Electric Race Car Concept

The mystery is no more. Tonight in Las Vegas, right on the strip and just before the beginning of the 2016 Consumer Electronics Show, Faraday Future—that secretive autonomous electric-vehicle company backed by a rich Chinese investor, loaded with top talent from across the automotive industry, and claiming to revolutionize the car business—has unveiled a new modular platform, more details on its relationship with Chinese technology company Letv, and its first ever concept car. It’s a fanciful sci-fi race car. It’s also the exact car that was leaked, twice, earlier today, but now we have a whole bunch more details on the car and the company’s plans.

First off, the platform. Because, well, that’s the only thing about the FFZero1 concept that’s real at this moment. Faraday has developed its own variable electric-vehicle architecture, a modular platform that it will use for a variety of cars. Faraday says the platform will be outfitted with all the hardware it needs for full Internet connectivity and autonomous driving.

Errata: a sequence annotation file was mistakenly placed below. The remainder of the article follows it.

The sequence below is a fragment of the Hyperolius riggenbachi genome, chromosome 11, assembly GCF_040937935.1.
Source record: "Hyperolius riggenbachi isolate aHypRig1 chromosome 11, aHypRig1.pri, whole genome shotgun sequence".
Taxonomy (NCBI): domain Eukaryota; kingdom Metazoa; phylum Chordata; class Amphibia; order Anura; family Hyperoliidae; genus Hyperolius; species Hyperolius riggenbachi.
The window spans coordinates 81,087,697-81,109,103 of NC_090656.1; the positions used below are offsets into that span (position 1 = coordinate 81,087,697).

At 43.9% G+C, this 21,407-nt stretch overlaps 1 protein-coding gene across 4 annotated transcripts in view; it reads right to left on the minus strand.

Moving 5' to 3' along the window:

Similar to a Tesla, the batteries will be positioned across the floor of the platform, creating a low center of gravity and increasing stability. However, Faraday says it’s developed a new battery structure that uses units the company calls strings—rectangles of connected battery cells that run the width of the vehicle’s floor. The platform can accept multiple battery configurations, adding or subtracting strings to fit various vehicle types and wheelbases. As Senior Vice President of R&D Nick Sampson explains it, the battery strings operate like Christmas lights—”if one battery goes out, the rest continue to function.”

Except for adjustments to the crumple zones, the front and rear suspension and related architecture will stay the same across all platform configurations. Think of it as an autonomous-ready, all-electric take on Volkswagen’s modular MQB platform, one parent architecture to spawn multiple vehicle types.

“There are a lot of companies who claim modular vehicle design,” Sampson said at tonight’s unveiling. “We’ve optimized it.”